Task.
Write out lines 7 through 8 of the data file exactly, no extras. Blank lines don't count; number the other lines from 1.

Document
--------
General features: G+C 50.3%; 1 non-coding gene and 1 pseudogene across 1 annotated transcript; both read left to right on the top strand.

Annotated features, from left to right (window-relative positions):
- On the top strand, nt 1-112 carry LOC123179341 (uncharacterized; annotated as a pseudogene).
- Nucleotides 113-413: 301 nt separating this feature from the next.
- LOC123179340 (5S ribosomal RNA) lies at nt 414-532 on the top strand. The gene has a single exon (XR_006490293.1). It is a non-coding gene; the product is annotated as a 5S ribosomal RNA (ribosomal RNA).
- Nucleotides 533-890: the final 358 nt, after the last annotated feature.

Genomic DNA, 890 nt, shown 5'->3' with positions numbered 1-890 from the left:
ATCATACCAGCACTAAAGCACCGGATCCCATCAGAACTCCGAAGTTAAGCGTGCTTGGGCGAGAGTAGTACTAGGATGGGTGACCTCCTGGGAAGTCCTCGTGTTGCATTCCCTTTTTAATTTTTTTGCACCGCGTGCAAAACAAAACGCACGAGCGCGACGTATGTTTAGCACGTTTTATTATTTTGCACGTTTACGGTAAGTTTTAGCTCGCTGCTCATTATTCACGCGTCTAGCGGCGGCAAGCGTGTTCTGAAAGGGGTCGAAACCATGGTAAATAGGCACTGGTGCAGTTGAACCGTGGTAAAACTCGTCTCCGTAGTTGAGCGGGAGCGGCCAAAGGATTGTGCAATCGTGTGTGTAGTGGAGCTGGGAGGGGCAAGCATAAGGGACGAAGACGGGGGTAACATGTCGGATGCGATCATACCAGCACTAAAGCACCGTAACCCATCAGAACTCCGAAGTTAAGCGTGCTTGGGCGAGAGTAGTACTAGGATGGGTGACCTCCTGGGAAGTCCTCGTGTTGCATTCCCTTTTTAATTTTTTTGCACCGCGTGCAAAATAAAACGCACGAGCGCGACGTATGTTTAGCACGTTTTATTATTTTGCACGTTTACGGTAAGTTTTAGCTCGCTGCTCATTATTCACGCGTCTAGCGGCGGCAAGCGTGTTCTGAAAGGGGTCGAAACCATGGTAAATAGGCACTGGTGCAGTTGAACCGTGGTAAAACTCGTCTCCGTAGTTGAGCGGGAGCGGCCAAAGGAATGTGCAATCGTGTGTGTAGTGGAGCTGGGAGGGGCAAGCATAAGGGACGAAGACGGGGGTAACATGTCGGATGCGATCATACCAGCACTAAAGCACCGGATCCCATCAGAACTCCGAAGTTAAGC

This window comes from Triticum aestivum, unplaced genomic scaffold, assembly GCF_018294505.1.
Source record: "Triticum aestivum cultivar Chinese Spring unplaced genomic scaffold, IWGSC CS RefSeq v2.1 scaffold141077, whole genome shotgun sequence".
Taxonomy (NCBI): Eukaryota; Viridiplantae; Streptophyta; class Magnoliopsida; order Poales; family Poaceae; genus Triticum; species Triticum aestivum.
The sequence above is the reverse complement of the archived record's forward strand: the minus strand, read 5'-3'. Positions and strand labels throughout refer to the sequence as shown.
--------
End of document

Genomic DNA, 890 nt, shown 5'->3' with positions numbered 1-890 from the left:
ATCATACCAGCACTAAAGCACCGGATCCCATCAGAACTCCGAAGTTAAGCGTGCTTGGGCGAGAGTAGTACTAGGATGGGTGACCTCCTGGGAAGTCCTCGTGTTGCATTCCCTTTTTAATTTTTTTGCACCGCGTGCAAAACAAAACGCACGAGCGCGACGTATGTTTAGCACGTTTTATTATTTTGCACGTTTACGGTAAGTTTTAGCTCGCTGCTCATTATTCACGCGTCTAGCGGCGGCAAGCGTGTTCTGAAAGGGGTCGAAACCATGGTAAATAGGCACTGGTGCAGTTGAACCGTGGTAAAACTCGTCTCCGTAGTTGAGCGGGAGCGGCCAAAGGATTGTGCAATCGTGTGTGTAGTGGAGCTGGGAGGGGCAAGCATAAGGGACGAAGACGGGGGTAACATGTCGGATGCGATCATACCAGCACTAAAGCACCGTAACCCATCAGAACTCCGAAGTTAAGCGTGCTTGGGCGAGAGTAGTACTAGGATGGGTGACCTCCTGGGAAGTCCTCGTGTTGCATTCCCTTTTTAATTTTTTTGCACCGCGTGCAAAATAAAACGCACGAGCGCGACGTATGTTTAGCACGTTTTATTATTTTGCACGTTTACGGTAAGTTTTAGCTCGCTGCTCATTATTCACGCGTCTAGCGGCGGCAAGCGTGTTCTGAAAGGGGTCGAAACCATGGTAAATAGGCACTGGTGCAGTTGAACCGTGGTAAAACTCGTCTCCGTAGTTGAGCGGGAGCGGCCAAAGGAATGTGCAATCGTGTGTGTAGTGGAGCTGGGAGGGGCAAGCATAAGGGACGAAGACGGGGGTAACATGTCGGATGCGATCATACCAGCACTAAAGCACCGGATCCCATCAGAACTCCGAAGTTAAGC